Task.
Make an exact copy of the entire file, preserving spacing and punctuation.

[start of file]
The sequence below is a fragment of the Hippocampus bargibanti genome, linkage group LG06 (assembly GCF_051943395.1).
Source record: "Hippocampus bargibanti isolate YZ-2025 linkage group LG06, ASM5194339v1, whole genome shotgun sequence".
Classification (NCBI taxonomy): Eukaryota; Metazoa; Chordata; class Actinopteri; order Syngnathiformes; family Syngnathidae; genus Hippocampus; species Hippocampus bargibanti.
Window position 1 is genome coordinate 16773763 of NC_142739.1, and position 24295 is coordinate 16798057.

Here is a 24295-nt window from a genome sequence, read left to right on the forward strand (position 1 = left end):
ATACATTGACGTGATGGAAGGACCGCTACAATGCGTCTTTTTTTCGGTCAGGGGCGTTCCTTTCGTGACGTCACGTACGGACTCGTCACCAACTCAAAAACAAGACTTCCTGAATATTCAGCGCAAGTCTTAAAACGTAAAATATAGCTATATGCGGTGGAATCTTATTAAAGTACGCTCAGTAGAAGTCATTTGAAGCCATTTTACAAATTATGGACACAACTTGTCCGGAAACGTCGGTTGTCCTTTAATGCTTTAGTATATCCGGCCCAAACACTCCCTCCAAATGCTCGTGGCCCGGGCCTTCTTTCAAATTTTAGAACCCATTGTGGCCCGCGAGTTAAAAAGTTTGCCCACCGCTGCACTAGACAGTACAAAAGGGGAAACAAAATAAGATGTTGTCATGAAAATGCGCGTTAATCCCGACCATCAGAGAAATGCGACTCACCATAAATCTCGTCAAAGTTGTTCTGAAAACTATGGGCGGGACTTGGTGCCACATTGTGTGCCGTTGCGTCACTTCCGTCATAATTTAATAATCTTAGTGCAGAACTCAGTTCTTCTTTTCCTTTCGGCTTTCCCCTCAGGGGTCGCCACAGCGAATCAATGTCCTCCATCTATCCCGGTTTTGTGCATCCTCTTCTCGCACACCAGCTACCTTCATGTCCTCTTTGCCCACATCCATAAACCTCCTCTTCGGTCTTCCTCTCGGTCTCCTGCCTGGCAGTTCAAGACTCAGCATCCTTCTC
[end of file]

The sequence below is a fragment of the Hippocampus bargibanti genome, linkage group LG06 (assembly GCF_051943395.1).
Source record: "Hippocampus bargibanti isolate YZ-2025 linkage group LG06, ASM5194339v1, whole genome shotgun sequence".
Classification (NCBI taxonomy): Eukaryota; Metazoa; Chordata; class Actinopteri; order Syngnathiformes; family Syngnathidae; genus Hippocampus; species Hippocampus bargibanti.
Window position 1 is genome coordinate 16773763 of NC_142739.1, and position 24295 is coordinate 16798057.

Here is a 24295-nt window from a genome sequence, read left to right on the forward strand (position 1 = left end):
ATACATTGACGTGATGGAAGGACCGCTACAATGCGTCTTTTTTTCGGTCAGGGGCGTTCCTTTCGTGACGTCACGTACGGACTCGTCACCAACTCAAAAACAAGACTTCCTGAATATTCAGCGCAAGTCTTAAAACGTAAAATATAGCTATATGCGGTGGAATCTTATTAAAGTACGCTCAGTAGAAGTCATTTGAAGCCATTTTACAAATTATGGACACAACTTGTCCGGAAACGTCGGTTGTCCTTTAATGCTTTAGTATATCCGGCCCAAACACTCCCTCCAAATGCTCGTGGCCCGGGCCTTCTTTCAAATTTTAGAACCCATTGTGGCCCGCGAGTTAAAAAGTTTGCCCACCGCTGCACTAGACAGTACAAAAGGGGAAACAAAATAAGATGTTGTCATGAAAATGCGCGTTAATCCCGACCATCAGAGAAATGCGACTCACCATAAATCTCGTCAAAGTTGTTCTGAAAACTATGGGCGGGACTTGGTGCCACATTGTGTGCCGTTGCGTCACTTCCGTCATAATTTAATAATCTTAGTGCAGAACTCAGTTCTTCTTTTCCTTTCGGCTTTCCCCTCAGGGGTCGCCACAGCGAATCAATGTCCTCCATCTATCCCGGTTTTGTGCATCCTCTTCTCGCACACCAGCTACCTTCATGTCCTCTTTGCCCACATCCATAAACCTCCTCTTCGGTCTTCCTCTCGGTCTCCTGCCTGGCAGTTCAAGACTCAGCATCCTTCTC